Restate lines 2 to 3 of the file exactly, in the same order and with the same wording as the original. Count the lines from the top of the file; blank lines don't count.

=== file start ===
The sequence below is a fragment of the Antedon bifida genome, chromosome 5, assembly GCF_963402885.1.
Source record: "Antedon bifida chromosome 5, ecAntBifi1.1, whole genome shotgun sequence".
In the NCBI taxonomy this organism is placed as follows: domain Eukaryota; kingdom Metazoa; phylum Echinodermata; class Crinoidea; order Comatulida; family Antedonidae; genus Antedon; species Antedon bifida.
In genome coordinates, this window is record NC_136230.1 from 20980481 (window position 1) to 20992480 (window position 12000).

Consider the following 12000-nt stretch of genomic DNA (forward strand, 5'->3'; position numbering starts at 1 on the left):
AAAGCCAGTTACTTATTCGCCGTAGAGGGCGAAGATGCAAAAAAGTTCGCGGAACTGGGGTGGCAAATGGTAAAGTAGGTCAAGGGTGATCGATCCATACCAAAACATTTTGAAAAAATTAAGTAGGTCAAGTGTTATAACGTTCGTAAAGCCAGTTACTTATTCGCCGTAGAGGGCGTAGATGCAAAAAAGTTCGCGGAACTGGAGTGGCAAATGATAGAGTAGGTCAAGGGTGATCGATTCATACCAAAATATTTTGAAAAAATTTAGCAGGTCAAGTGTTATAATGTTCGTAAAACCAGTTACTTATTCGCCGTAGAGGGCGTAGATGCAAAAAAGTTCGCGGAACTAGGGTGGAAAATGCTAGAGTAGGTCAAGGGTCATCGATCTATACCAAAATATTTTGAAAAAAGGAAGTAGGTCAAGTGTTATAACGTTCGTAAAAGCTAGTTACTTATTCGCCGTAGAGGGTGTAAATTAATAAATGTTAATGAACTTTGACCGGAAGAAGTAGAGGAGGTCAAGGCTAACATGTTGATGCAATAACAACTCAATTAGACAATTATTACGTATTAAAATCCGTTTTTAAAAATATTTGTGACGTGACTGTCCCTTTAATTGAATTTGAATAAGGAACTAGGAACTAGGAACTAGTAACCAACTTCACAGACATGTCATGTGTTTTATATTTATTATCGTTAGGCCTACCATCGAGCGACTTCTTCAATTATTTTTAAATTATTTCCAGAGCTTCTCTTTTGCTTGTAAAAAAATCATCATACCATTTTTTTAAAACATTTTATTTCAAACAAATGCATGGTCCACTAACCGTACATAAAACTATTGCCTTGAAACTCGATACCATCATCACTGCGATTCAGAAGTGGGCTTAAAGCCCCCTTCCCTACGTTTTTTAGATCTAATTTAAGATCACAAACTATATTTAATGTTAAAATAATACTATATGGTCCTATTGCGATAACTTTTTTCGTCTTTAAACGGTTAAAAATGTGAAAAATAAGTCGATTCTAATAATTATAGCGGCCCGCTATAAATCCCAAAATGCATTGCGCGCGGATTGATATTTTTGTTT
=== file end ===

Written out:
Source record: "Antedon bifida chromosome 5, ecAntBifi1.1, whole genome shotgun sequence".
In the NCBI taxonomy this organism is placed as follows: domain Eukaryota; kingdom Metazoa; phylum Echinodermata; class Crinoidea; order Comatulida; family Antedonidae; genus Antedon; species Antedon bifida.